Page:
Or you can lurk on eBay until a spare set come available! If you do this, remember that the Mainline and Bachmann wheels are not interchangeable, as Bachmann have the gear on the centre axle whilst Mainline had it on the rear axle. Having said that, I have not compared the two gears, and it might be possible to swap the axle centres around. Also note that there are modern sets of wheels and axles also being offered which are for a conventional chassis, and are not suitable for the split frame. These have a conventional metal axle.
Although not shown, one of the plastic motion bracket lugs broke when taking the bracket off. This also happened with the Mark 3A conversion undertaken the day before, and the solution is to drill a hole through the motion bracket and into the chassis locating socket to take a piece of Gibson 0.9mm straight wire, which is then superglued into the chassis socket.
Having completed two conversions on two consecutive days, there are now two notionally DCC-ready locomotives. But as mentioned above, the running of the first was good on the work bench with the crocodile clips attached, but erratic when placed on the track. Placing the second (and better running) chassis on the track again saw somewhat indifferent running - great in spurts..
A visit to the forums found this comment from Bignet on the newrailwaymodellers.co.uk forum: "...quite apart from the wheels going wobbly, the plating on the chassis and wheel halves wears through relatively quickly in use, and once that starts to go, pick up becomes very unreliable." This struck a chord, as these locos had been well used on the original DC set-up, and I had noticed that the axle bearing areas had looked rather flaky when the chassis halves were lying on the workbench, but had assumed this was their natural appearance.
A set of wiper pick-ups were then added to the keeper plate to see whether this would make a difference. Another 30 minutes saw the first chassis 'converted'.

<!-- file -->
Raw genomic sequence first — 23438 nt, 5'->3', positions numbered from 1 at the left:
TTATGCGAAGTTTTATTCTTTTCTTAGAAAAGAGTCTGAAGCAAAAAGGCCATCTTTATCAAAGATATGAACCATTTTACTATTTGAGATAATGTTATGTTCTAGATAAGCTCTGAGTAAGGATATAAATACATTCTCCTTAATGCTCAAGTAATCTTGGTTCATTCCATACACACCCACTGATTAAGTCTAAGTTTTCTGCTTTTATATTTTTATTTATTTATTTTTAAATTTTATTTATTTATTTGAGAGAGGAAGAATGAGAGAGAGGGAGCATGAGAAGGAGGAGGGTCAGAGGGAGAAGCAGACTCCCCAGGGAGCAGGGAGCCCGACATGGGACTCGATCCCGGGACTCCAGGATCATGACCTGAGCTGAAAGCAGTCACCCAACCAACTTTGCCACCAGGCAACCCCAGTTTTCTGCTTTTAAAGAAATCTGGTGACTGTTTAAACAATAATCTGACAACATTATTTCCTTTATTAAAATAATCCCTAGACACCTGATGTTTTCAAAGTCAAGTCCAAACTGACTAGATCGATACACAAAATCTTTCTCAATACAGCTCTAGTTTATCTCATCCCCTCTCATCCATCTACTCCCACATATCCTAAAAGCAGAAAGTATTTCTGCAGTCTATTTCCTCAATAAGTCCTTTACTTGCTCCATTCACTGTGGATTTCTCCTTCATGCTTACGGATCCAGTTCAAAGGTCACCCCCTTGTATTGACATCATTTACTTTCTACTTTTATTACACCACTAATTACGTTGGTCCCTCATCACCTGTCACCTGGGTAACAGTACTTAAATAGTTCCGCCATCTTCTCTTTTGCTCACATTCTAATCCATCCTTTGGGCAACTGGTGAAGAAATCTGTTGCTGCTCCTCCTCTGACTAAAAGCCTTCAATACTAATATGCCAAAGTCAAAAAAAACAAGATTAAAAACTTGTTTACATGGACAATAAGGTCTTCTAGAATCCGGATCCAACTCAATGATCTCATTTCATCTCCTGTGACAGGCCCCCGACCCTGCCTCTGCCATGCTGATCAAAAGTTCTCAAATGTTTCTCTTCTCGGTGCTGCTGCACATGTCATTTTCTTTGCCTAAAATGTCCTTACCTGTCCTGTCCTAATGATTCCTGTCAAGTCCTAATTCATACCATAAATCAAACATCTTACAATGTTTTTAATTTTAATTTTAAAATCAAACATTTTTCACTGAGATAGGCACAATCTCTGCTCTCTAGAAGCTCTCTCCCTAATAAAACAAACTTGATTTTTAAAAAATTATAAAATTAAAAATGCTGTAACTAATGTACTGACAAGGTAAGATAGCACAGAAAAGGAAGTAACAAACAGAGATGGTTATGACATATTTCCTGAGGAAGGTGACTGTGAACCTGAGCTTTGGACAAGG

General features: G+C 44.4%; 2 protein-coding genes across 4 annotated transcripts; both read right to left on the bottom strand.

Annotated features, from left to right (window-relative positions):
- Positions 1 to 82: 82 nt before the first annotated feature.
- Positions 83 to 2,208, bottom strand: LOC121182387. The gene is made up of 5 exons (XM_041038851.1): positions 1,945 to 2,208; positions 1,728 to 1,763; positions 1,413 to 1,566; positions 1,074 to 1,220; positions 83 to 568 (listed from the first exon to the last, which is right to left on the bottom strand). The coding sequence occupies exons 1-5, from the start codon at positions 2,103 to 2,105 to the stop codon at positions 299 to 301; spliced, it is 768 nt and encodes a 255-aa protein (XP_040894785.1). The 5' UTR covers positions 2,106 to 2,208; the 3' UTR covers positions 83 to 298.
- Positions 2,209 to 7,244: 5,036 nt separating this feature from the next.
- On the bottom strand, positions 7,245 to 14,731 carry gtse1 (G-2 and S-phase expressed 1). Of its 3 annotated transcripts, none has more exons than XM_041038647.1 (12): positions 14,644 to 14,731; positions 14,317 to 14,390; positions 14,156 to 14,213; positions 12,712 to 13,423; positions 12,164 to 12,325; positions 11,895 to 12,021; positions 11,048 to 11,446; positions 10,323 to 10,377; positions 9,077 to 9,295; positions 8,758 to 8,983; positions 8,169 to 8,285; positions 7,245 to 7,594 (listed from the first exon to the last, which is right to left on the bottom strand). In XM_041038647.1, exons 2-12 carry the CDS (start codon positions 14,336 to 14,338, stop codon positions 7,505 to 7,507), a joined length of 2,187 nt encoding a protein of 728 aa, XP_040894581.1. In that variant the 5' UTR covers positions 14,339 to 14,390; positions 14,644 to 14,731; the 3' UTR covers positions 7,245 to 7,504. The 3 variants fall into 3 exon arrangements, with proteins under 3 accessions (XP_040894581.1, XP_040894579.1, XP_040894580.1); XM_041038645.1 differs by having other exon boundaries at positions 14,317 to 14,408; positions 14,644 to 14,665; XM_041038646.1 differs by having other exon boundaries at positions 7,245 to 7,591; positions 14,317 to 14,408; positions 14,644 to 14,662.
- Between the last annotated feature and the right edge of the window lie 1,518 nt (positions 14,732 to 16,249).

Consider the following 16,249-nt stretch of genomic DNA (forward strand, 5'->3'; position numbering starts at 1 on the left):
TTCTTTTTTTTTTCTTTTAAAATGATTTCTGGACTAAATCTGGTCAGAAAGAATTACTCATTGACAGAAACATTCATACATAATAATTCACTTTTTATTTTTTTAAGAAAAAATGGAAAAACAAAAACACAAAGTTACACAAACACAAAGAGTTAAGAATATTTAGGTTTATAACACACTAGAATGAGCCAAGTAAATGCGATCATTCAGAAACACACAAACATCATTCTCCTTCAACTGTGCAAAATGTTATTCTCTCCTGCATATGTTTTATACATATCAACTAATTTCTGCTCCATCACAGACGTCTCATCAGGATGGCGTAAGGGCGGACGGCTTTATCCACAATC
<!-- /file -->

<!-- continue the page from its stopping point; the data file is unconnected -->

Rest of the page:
Possibly not the neatest of jobs, but it has dealt with the pick-up problem! The pick-ups are formed from Gibson 0.45 mm straight wired soldered to PCB sleeper strip, which in turn are superglued to the keeper plate. Two wires that pass up between the two chassis halves and are soldered to the PCB tabs previously created.
In conclusion, I now have two locos that are DCC fitted, and do work. However, neither seems particularly powerful, with the motor unable to rotate the wheels if the loco is run up against the buffer stops.
For comparison purposes, I do have both a spare Hornby Rebuilt Patriot and Bachmann Patriot chassis. The relative smoothness and greater power of these two mechanisms to the older Bachmanns is striking. The expression 'runs like a bag of spanners' has been previously coined, but is a very apt description of the older split-frame mechanisms in action.
I remain undecided whether this was worth the effort, but in the event, I was able to acquire two current generation mechs on eBay in the 'spares of repairs' category for £20 each, and both have represented relatively little work to produce a vastly superior mechanisms. So in conclusion, if you have a split-frame mechanism which runs smoothly and powerfully then it may be worth the effort, with the caveat that the wheels may still prove to be the weak link.